Being isolated from the social aspects of the office environment can also impact our well-being. Loneliness is a potential setback of remote work, especially if you aren’t getting much social interaction from friends and family or elsewhere in your personal life. It is important to try to maintain the relationships you have with co-workers for your overall well-being and to enhance your performance. There are a ton of technology tools at our disposal to keep us connected, help people feel like part of the community and foster collaboration, even when the business is remote. Virtual coffee meetups and meditation breaks are a few great ways to bring people together or provide some respite from their computer. Replace the water cooler breaks with Teams chats.

How Remote Work Can Support Mental Health

If one can resolve the issues that arise from remote work, remote work can actually help to alleviate some stress-related issues that arise from work generally. When people have more time to devote to their personal lives, they can more easily maintain overall wellness.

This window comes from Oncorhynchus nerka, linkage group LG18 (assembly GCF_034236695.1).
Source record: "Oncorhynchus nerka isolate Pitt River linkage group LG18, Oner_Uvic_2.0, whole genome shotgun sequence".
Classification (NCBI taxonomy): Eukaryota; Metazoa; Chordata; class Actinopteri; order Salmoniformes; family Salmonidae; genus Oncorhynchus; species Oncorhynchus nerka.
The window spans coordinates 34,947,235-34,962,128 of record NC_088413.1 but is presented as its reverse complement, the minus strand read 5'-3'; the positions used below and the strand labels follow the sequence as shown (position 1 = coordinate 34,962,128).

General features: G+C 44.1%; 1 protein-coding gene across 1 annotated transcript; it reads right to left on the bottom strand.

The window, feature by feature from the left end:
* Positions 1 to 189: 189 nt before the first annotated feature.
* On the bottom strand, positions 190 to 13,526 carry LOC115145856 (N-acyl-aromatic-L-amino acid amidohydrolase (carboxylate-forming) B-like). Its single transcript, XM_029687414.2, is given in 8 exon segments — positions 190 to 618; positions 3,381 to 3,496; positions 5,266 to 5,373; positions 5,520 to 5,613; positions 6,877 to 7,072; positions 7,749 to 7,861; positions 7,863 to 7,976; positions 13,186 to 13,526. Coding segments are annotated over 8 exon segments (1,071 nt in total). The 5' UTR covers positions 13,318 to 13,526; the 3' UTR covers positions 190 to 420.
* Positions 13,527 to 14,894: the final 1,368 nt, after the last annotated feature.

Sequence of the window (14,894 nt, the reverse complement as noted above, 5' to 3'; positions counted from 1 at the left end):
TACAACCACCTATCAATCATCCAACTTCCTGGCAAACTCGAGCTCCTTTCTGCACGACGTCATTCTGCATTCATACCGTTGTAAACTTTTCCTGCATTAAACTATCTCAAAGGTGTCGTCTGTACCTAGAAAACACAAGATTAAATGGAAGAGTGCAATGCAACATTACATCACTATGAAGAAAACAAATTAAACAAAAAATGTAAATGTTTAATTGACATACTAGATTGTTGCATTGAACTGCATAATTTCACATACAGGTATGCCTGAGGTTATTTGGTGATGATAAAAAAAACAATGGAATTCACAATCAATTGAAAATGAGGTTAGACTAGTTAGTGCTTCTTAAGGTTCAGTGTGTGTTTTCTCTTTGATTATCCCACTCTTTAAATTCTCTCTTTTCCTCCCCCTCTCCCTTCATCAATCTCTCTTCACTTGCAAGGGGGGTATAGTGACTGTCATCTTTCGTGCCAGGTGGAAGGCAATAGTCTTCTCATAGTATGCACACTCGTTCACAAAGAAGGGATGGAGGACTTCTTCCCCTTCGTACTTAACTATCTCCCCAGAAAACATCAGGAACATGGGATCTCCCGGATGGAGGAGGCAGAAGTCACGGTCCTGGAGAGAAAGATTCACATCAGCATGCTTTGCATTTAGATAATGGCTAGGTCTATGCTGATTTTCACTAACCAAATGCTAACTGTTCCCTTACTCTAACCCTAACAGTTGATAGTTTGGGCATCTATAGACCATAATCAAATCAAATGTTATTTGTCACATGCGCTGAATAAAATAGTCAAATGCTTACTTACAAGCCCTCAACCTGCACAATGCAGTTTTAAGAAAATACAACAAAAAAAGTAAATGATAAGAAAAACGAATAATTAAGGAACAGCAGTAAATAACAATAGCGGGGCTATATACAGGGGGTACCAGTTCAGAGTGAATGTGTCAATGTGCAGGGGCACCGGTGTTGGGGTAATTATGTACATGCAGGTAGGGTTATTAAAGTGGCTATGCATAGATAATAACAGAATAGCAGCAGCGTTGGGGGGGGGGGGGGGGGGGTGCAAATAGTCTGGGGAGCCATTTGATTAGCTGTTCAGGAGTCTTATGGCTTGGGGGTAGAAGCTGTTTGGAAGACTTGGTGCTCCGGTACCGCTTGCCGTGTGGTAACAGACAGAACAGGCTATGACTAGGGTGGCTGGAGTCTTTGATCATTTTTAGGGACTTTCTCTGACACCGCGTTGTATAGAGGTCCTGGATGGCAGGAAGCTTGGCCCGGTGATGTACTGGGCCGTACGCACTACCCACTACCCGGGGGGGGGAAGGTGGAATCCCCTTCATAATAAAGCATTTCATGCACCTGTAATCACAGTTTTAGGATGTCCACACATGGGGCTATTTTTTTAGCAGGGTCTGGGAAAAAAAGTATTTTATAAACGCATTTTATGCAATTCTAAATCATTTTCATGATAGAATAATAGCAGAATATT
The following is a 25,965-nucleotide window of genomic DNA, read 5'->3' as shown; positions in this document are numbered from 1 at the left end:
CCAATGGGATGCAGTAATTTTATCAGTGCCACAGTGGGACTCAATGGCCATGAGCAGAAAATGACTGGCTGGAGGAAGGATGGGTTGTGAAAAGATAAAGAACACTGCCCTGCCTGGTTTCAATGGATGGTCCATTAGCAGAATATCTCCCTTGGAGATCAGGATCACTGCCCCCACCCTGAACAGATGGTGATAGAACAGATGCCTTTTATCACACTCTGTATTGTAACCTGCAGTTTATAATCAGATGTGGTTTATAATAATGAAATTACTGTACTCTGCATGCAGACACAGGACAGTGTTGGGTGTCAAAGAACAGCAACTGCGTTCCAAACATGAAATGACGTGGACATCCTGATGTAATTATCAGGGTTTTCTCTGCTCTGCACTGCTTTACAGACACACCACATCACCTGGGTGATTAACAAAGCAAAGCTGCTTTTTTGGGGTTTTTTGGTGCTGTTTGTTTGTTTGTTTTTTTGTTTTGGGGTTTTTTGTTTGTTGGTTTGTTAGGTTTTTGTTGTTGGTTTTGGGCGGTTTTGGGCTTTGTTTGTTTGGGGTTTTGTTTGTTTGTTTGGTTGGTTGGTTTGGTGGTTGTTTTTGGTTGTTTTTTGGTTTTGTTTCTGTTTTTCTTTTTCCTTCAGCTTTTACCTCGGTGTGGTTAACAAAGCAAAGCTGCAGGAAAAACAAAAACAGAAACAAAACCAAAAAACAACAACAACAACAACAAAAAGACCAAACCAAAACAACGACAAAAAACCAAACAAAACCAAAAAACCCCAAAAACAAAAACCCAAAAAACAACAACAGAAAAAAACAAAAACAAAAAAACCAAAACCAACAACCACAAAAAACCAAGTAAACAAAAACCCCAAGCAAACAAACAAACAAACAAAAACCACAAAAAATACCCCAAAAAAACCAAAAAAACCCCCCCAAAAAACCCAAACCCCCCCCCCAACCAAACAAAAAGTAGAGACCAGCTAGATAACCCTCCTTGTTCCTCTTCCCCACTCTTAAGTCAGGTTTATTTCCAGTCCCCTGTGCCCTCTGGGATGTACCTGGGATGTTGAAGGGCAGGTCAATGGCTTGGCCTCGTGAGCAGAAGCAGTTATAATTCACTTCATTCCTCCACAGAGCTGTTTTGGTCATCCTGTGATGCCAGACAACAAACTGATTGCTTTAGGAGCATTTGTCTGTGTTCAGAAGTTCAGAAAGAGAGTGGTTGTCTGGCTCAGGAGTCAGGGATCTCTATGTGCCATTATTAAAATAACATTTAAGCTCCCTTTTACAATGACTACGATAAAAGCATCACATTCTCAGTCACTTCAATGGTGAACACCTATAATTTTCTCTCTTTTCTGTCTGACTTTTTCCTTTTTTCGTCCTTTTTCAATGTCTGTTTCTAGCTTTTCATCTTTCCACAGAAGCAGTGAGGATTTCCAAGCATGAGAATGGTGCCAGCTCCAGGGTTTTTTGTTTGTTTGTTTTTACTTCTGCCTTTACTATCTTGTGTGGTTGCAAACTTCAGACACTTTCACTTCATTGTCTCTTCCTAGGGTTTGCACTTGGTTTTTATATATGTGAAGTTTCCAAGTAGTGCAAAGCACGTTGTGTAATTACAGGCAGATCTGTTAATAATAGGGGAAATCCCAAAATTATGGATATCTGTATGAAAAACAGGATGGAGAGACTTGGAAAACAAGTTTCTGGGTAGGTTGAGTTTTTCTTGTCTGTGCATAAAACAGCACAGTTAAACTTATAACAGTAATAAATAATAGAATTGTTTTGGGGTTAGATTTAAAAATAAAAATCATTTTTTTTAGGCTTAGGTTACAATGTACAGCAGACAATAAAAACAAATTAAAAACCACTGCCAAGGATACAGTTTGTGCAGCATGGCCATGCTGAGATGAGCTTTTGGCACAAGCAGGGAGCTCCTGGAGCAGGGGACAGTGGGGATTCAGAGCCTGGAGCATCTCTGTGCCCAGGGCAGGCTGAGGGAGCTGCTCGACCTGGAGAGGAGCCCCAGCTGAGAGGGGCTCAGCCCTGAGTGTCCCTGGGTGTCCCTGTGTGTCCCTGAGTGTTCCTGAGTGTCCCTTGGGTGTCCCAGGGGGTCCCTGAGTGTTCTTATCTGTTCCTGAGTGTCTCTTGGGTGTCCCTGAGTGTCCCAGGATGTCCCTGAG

I created my entirely virtual law practice because I had burned out in the traditional law practice model. The traditional model just didn’t work for me. My physical and mental health began to suffer, so I left the practice of law temporarily until I designed and launched my virtual practice. What was appealing to me about practicing remotely was that it allowed me the flexibility to remain meaningfully involved in the profession while fulfilling my personal responsibilities in a way in which I felt good. Remote work allows room for flexibility in work hours and schedules. Having flexibility as to when, how and where I work has had a huge, positive impact on my quality of life. Working remotely allows me to better accommodate my personal health routine and my family obligations. It also eliminates stressful commuting and allows for a better work-life balance.